Tempering our Weapons :: By Jean-Louis Mondon

In Isaiah 52:12, the Prophet declares: “But you will not go in haste or go in flight; For the Lord will go before you, the God of Israel will be your rear guard.”

Isn’t it comforting to know that we don’t have to watch our back, that the Lord protects us from the attacks of the enemy from behind? All we have to do is keep our armor on, take up our shield of faith and the sword of His Word and use them efficiently. See a list of our spiritual armor in Ephesians 6:10-18.

As spiritual warriors, we have spiritual weapons to combat and defeat the enemy in prayer and gain the victory in life. We are also, figuratively speaking, essentially a weapon in the hand of our captain of the Host. Speaking of the servant of the Lord (which we are, in a cooperative fashion), Isaiah declares:

“He made my mouth like a sharpened sword,
in the shadow of his hand he hid me;
he made me into a polished arrow
and concealed me in his quiver.
He said to me, ‘You are my servant,
Israel, in whom I will display my splendor.’
But I said, ‘I have labored in vain;
I have spent my strength for nothing at all.
Yet what is due me is in the Lord’s hand,
and my reward is with my God” (Isaiah 49:2-4).

Please, read Jeremiah that also speaks about Israel as a weapon of war (51:21-23).

This of course was found in the Old Testament. However, in the New Testament teaching, Paul tells us that our weapons against our enemies are spiritual and then proceeds to enumerate and categorize them in chapter 6 of Ephesians.

The enemy knows our weaknesses and uses this knowledge in his schemes to try and defeat us. But the Lord will help us in our weaknesses if we recognize them and ask for help.

Another way our enemy attacks is in our place of strength. We run the risk of being defeated in those areas because we are prone to self-sufficiency and independence. If we rely in our own strength, the enemy will encourage us to move in our own ways and will defeat us.

Generally, there are 2 ways we can react to adversity.

  • First, we can think that it’s the devil’s work and ask God to rebuke him by the authority of Jesus’ name.
  • Second, we can realize that the Lord is sovereign, and the devil can only do what the Lord allows him to do, and that the Lord is providing us with an opportunity to strengthen us and teach us an enduring lesson, thus helping us to mature.

In Isaiah 54:14-17, the Lord declares:

“In righteousness, you will be established; You will be far from oppression, for you will not fear; And from terror, for it will not Come near you. If anyone attacks you, it will not be my doing; whoever attacks you will surrender to you. (or will fall because of you [in NASB]). See, it is I who created the blacksmith who fans the coals into flame and forges a weapon fit for its work. And it is I who have created the destroyer to work havoc; no weapon formed against you will prevail, and you will refute every tongue that accuses you.” (The tongue that speaks the lies of the accuser of the brethren against us directly or indirectly.) This is the heritage of the servants of the Lord and this is their vindication from me.”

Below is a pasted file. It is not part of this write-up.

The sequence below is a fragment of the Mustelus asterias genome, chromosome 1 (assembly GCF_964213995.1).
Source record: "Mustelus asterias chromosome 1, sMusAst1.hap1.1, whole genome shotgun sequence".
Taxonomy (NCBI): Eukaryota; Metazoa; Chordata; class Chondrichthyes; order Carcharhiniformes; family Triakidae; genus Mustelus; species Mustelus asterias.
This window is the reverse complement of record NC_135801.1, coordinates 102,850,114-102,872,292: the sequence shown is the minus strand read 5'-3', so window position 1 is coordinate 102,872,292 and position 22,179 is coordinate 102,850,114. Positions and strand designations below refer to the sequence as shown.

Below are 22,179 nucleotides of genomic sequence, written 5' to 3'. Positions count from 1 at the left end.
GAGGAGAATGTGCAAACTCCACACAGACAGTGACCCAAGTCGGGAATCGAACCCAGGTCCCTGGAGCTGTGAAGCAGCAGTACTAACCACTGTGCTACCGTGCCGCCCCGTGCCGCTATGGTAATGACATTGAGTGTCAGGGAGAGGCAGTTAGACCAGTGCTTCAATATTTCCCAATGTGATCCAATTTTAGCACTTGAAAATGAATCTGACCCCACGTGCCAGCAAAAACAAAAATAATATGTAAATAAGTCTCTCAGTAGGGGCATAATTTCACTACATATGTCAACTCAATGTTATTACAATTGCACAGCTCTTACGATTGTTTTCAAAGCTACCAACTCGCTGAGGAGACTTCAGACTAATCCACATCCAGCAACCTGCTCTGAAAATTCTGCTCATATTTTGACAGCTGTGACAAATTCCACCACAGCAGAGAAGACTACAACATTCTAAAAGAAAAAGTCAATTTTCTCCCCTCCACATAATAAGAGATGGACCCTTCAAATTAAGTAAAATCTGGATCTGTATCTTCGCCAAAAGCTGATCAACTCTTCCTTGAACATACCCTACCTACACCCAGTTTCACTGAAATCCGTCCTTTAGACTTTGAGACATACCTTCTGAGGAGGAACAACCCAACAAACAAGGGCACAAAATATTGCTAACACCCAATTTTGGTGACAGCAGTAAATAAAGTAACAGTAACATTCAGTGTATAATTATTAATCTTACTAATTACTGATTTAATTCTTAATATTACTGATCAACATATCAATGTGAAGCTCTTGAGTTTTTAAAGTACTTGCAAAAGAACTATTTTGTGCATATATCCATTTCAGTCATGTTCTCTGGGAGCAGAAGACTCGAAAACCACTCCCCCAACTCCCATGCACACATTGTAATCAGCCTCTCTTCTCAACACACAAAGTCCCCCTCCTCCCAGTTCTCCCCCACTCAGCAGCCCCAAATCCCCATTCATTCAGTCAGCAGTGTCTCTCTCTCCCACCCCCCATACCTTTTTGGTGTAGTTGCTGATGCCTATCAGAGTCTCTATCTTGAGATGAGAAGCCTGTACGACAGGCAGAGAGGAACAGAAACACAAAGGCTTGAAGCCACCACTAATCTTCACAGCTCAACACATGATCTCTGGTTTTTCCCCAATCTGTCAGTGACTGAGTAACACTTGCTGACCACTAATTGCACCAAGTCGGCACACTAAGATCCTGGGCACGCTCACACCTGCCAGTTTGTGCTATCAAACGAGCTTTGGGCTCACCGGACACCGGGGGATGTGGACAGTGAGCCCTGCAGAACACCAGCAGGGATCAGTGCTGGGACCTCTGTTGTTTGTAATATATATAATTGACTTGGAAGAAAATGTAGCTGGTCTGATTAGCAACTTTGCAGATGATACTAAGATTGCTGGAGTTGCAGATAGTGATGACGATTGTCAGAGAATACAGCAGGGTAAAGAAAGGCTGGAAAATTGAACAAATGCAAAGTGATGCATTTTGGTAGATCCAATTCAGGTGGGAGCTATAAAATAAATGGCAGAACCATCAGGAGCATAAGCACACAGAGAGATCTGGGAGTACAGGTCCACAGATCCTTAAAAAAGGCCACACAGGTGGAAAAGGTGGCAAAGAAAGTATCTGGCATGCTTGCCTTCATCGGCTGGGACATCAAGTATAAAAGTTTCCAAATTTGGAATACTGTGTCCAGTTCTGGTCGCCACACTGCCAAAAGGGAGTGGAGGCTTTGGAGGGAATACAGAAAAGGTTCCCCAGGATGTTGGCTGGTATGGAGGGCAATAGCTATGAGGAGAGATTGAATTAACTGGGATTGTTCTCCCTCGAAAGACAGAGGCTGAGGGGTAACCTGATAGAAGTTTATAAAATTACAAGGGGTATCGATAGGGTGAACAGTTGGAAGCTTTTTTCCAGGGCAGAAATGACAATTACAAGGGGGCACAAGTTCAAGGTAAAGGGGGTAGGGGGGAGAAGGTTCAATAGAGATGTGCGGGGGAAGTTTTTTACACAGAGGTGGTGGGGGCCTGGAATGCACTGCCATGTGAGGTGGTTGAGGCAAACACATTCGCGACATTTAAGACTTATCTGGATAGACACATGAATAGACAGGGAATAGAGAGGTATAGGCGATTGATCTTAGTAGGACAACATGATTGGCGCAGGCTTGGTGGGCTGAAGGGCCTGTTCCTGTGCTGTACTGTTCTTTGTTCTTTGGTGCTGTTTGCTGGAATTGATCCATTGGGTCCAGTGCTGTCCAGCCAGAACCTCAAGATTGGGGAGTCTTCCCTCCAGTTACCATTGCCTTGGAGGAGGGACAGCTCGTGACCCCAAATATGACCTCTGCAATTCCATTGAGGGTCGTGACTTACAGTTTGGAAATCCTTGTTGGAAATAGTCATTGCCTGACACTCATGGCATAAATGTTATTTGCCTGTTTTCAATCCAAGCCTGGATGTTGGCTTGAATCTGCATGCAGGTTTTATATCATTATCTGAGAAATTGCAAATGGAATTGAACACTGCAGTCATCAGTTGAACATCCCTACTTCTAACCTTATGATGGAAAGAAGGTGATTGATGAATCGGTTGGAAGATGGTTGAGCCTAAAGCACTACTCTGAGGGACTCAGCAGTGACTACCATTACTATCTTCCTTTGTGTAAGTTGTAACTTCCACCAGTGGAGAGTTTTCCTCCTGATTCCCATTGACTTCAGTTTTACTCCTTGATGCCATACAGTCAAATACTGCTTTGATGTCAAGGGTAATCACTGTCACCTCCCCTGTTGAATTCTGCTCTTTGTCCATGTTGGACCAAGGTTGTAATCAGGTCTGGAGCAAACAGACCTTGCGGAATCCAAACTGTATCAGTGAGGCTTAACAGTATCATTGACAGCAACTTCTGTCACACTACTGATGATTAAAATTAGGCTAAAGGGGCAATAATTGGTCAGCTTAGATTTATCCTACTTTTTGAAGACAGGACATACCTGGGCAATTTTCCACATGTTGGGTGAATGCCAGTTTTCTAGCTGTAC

One thing I learned when I took a course in forging metal during my technical studies is that you use different kinds of cooling agents to temper the metal that you are trying to shape. Perhaps we could use the analogy of the forge and tempering with oil to understand the way the Lord works in our life to make us an instrument ready to use.

In forging, the blacksmith heats the metal to a certain color that indicates that the metal is ready for a certain application. If he wants the metal to be very hard but brittle, he heats it to a glowing red, almost white, and cools it very rapidly in water. If he wants to be able to work with the metal, he brings it to a blue and plunges it in oil which allows a slower cooling to provide resilience to the metal.

The piece of metal doesn’t say to the blacksmith: Ouch, I don’t like the way you are pounding on me and heating me up and cooling me down.

At different times in our Christian life, we need the cool refreshing water of the Spirit to soothe our souls. However, there are times when the Lord is trying to purify us, make us more resilient, more usable, less brittle and breakable. 1 Corinthians 13:4 says: “Love is not easily angered.” Are we sometimes brittle, easily offended and engage in spiritual joust with our brothers using Bible verses, swinging our sword to prove that we are right?

So the Lord uses His Spirit as the oil to cool his weapon or instrument down. This requires patience on our part, as we have to let Him do His work in us until He says that the season of preparation is over and we are able to be used by Him for His purpose. Look at verse 16 again.

And this comes right after the beautiful chapter 53 on our Lord Jesus-Christ, the suffering servant. What a lesson!

When the blacksmith wants to fan the fire, he directs the bellows in one focused place, and that place radiates heat throughout all the cooling coals; that’s the spot where he plunges the metal.

So sometimes the Lord will concentrate on one spot in our life, and we have to stay there until we understand what He is trying to do, and decide to let Him mold and forge us into an instrument that he can use after his tempering us with the oil of the Spirit. That is His prerogative as the Lord of our lives.